South African Readers and Consumer Capitalism, 1932-1962
This study develops a new perspective on the ways mass media has impacted modern societies. The main goal is to reinterpret the role of the African press in the making of South African capitalism by revealing overlooked intimacies between print companies and consumers. Between 1932 and 1962, European settlers controlled the most popular newspapers and magazines enjoyed by African readers, and scholars have since viewed these white-owned, African-oriented periodicals as either supporting Apartheid by suppressing radicalism or challenging Apartheid by spurring creativity. But I suggest that beyond being a large-scale ideological battleground, scholars must also recognize that the African press fueled much more localized interactions in social and economic life––from rural sales networks to urban sightseeing destinations––and that these interactions shaped South Africa’s commercial fabric. At the same time, by pursuing several analytical experiments, the secondary goal is to challenge common contrasts between older mediums like print and newer mediums like social networks. In the last few decades, the rise of digital media has led many sociologists, media theorists, and other scholars to posit sharp historical breaks between the present and the past. But I show that one of the most heavily stressed breaks––a perceived shift from media systems dominated by professional producers to those supported by amateur contributors––has often been misleadingly framed. Each of my chapters documents a different way that pre-internet audiences directly aided the development of media businesses, suggesting several new paths for comparative research on other countries and mediums.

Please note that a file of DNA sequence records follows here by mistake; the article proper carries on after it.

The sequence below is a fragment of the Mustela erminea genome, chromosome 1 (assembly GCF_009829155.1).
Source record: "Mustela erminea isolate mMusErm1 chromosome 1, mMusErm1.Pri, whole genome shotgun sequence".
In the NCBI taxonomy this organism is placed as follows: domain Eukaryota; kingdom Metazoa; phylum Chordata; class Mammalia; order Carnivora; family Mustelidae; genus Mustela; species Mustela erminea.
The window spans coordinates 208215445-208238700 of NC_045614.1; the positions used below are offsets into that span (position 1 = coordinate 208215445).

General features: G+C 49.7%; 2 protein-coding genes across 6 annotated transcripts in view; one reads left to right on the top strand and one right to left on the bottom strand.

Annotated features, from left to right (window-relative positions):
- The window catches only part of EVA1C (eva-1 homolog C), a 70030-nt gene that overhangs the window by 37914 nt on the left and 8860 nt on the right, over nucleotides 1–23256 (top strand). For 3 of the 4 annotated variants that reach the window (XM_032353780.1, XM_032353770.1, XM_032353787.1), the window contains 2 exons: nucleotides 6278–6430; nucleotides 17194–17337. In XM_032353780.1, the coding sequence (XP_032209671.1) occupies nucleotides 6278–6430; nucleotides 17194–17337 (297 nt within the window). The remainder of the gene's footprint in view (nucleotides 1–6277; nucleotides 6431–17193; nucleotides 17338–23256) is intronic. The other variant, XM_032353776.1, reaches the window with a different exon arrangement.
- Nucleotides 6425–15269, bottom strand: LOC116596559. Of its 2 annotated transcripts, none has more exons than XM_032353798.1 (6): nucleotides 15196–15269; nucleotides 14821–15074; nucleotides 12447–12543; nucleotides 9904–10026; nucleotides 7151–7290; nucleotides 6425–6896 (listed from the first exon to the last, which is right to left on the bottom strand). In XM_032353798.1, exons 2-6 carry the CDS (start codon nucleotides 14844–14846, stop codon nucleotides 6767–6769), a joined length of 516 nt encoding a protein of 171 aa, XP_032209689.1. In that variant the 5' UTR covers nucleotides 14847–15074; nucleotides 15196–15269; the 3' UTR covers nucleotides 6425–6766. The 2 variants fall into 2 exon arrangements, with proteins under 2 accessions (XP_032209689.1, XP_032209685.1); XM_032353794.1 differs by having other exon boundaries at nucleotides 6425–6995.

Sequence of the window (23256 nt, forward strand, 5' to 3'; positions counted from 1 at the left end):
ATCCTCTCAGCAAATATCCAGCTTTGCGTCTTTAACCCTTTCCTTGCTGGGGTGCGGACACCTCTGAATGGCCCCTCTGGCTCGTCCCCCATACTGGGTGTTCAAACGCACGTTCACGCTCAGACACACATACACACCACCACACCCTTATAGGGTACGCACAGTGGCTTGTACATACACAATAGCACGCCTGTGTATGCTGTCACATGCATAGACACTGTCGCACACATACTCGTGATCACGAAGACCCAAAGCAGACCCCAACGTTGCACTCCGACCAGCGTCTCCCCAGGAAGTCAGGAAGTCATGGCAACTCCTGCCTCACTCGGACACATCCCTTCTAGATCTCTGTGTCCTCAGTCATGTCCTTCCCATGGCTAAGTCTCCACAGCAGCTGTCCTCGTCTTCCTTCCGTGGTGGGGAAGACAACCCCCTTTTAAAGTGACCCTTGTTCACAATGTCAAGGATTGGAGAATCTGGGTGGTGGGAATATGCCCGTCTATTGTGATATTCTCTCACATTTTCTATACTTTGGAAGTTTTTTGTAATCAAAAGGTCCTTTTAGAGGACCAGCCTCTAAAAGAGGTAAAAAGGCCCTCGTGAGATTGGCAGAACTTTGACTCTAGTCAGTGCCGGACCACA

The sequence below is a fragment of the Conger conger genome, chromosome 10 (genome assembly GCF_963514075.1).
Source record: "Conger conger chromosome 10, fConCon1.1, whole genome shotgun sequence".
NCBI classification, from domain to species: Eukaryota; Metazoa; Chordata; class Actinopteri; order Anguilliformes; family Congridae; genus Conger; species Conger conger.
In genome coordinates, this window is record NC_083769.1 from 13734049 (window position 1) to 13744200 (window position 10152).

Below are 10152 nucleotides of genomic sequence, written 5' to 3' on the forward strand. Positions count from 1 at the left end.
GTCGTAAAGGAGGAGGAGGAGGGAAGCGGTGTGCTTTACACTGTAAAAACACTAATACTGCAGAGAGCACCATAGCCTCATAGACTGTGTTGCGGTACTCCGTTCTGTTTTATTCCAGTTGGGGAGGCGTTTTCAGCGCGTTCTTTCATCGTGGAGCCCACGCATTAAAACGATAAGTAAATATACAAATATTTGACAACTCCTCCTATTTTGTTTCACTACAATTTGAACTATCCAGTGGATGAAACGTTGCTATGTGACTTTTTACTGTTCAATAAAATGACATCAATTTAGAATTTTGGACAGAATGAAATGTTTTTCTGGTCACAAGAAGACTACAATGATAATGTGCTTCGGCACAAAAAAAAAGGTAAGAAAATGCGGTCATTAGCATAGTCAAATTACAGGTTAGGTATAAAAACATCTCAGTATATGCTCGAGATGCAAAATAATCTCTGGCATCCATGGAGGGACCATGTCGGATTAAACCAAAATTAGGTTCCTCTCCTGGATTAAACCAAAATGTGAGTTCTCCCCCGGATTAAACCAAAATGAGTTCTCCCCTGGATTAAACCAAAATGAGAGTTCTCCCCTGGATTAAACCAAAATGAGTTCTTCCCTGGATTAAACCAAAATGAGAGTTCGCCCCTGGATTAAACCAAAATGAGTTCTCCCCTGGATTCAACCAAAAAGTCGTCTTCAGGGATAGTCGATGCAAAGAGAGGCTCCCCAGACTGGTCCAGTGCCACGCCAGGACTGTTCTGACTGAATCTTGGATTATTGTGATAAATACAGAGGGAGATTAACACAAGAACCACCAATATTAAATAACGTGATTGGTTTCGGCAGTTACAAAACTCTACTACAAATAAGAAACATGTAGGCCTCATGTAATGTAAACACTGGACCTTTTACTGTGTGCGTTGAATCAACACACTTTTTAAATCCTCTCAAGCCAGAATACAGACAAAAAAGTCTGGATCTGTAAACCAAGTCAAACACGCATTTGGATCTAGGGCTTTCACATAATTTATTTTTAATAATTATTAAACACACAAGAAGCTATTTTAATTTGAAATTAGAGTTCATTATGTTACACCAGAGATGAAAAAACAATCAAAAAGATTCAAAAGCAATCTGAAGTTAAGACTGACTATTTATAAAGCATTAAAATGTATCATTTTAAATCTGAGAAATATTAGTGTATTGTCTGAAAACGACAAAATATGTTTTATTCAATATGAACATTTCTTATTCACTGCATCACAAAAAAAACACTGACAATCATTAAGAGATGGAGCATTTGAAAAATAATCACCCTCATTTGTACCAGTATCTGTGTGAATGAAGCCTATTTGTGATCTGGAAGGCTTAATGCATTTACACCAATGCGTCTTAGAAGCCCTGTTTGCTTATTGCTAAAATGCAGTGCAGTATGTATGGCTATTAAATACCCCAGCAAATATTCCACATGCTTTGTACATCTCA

Mass communication; Crowdsourcing; Consumer Capitalism; Print Culture; African studies; Geography; Journalism; Mass Media
Byfield, Judith A.; Foster, Jeremy
Ph. D., History
Doctor of Philosophy
dissertation or thesis